Today's cars, trucks, and SUVs are all equipped with advanced emissions control and monitoring systems. A leak or failure in any of these components can cause a vehicle to fail smog inspections, reduce engine efficiency, and also impact fuel economy. When this occurs, vehicle owners often reach out to mechanics to find the source of their emission leaks quickly. This process is expedited when the mechanic utilizes an evaporative smoke machine to accurately diagnose the emission leaks.
What is an evaporative smoke machine?
Emissions leaks are typically caused by a loose fitting vacuum line or a line that has cracked. However, with multiple lines and fittings controlling the emissions systems on today's modern cars, trucks, and SUVs, pinpointing the precise location of the leak is tedious and time consuming. Most ASE-certified mechanics utilize an evaporative smoke machine to discover the exact location of the leak. The machine itself is powered by either traditional shop air or nitrogen-charged air systems, which are becoming more popular in service stations that provide tire service.
The machine attaches to an EVAP purge solenoid, which is commonly located near the driver's front strut, next to the engine itself. It sends a mixture of air and a colored dye into the evaporative emissions lines when the system is activated. If there are leaks due to cracked hoses or loose fittings, the colored smoke will purge and permit the mechanic to find the leak quickly. Most EVAP smoke machines have a variable smoke flow system and automatic shut of solenoids that restricts the flow of colored smoke to the desired setting for the mechanic.
How to correctly use the evaporative smoke machine correctly
In order for the EVAP smoke machine to properly diagnose a leak in the emissions system, the mechanic will have to fine-tune the process based on the vehicle's make, model and year. In general, the EVAP system has two line attachments: one that runs to the back of the vehicle near the gas tank and one that runs towards the fuel injector system. To find a leak in the emissions system, the mechanic should complete the following steps:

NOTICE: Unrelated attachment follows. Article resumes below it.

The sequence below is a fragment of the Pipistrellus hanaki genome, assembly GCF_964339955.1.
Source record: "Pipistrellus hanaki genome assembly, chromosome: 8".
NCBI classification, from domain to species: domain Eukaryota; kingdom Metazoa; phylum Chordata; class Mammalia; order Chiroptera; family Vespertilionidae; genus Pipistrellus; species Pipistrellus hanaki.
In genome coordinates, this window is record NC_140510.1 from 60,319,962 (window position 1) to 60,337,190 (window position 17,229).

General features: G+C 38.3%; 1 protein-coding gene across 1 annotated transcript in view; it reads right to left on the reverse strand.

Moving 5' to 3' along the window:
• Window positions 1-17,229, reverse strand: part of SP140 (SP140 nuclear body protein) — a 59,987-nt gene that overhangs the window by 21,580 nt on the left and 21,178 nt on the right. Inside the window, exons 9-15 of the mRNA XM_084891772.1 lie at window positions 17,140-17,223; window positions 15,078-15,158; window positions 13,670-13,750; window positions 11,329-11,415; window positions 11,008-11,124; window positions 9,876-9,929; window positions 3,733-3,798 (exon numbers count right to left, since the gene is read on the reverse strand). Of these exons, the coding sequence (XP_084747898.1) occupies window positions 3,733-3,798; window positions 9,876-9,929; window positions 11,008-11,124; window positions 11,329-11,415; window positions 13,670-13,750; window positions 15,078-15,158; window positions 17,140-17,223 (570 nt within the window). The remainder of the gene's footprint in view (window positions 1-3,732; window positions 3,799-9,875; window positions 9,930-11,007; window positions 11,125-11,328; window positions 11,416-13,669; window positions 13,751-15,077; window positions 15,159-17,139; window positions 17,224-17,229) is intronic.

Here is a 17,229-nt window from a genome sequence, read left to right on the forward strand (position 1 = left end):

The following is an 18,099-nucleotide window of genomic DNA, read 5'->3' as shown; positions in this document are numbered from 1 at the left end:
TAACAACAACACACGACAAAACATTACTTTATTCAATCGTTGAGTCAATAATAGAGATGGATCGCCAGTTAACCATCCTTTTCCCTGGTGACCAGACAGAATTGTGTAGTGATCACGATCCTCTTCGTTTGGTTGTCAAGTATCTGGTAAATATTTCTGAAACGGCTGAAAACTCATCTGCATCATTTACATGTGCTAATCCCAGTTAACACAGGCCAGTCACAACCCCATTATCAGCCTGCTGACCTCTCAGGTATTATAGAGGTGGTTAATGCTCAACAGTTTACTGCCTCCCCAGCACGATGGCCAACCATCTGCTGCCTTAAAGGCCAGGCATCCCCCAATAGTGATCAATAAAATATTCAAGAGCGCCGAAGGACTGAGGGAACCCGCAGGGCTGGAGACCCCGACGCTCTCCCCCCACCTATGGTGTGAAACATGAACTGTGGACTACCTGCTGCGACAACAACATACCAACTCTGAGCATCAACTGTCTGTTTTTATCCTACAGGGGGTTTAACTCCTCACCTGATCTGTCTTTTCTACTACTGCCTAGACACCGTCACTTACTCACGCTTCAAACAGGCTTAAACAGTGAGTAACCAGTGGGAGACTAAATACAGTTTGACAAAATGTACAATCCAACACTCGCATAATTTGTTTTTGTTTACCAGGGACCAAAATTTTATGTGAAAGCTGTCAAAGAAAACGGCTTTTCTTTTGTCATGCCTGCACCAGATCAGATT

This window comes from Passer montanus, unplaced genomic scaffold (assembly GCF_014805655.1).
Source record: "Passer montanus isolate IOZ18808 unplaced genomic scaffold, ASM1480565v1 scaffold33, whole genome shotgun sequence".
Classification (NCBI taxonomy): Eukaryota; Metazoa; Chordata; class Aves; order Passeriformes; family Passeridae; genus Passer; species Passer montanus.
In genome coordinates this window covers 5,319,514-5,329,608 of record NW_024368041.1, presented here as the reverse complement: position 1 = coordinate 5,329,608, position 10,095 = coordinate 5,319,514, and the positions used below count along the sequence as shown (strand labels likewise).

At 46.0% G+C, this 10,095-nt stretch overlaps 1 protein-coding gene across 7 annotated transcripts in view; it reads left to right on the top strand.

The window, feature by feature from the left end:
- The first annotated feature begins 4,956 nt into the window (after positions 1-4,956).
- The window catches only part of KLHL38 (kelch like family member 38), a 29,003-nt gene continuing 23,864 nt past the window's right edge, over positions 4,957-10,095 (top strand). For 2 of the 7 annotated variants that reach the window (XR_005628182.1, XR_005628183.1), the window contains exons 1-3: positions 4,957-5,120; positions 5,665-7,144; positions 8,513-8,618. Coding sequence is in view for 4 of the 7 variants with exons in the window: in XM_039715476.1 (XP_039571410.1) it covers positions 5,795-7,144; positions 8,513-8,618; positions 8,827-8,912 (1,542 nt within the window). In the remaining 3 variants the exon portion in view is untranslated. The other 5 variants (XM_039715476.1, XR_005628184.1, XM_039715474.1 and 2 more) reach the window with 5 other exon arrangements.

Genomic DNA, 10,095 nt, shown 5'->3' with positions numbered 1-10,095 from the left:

Download error codes from the ECM
Once the error codes show up as having a minor or major leak in the emissions system, the mechanic will prepare the vehicle for the evaporative smoke test.
Hook up the EVAP smoke machine correctly. This will include attaching the primary line to the emissions hose that runs to the back of the vehicle.
Next, in order to block the line, use a set of vice grips to pinch off the EVAP line located next to the leak detection pump, next to the gas tank.
Activate the smoke machine
When the machine is turned on, any leaks will be displayed by smoke that will blow through the broken hose, or connector that is loose.
The correct use of the EVAP smoke machine will reduce the time of diagnosing emissions leaks significantly, while also streamlining the process of completing repairs. Not only does this machine permit a mechanic to quickly repair emissions leaks, but it also increases dependability and reliability, which improves the customer's confidence in the mechanic's ability to do the job right – the first time.
There are several quality tool companies that sell these systems directly to mechanics that depend on them to service their customer's vehicles. If you’re already a certified mechanic and you’re interested in working with YourMechanic, submit an online application to work for YourMechanic for an opportunity to become a mobile mechanic.
This article originally appeared on YourMechanic.com as The Best Tool For Car Mechanics to Check Evaporative Emissions Leaks and was authored by Tim Charlet.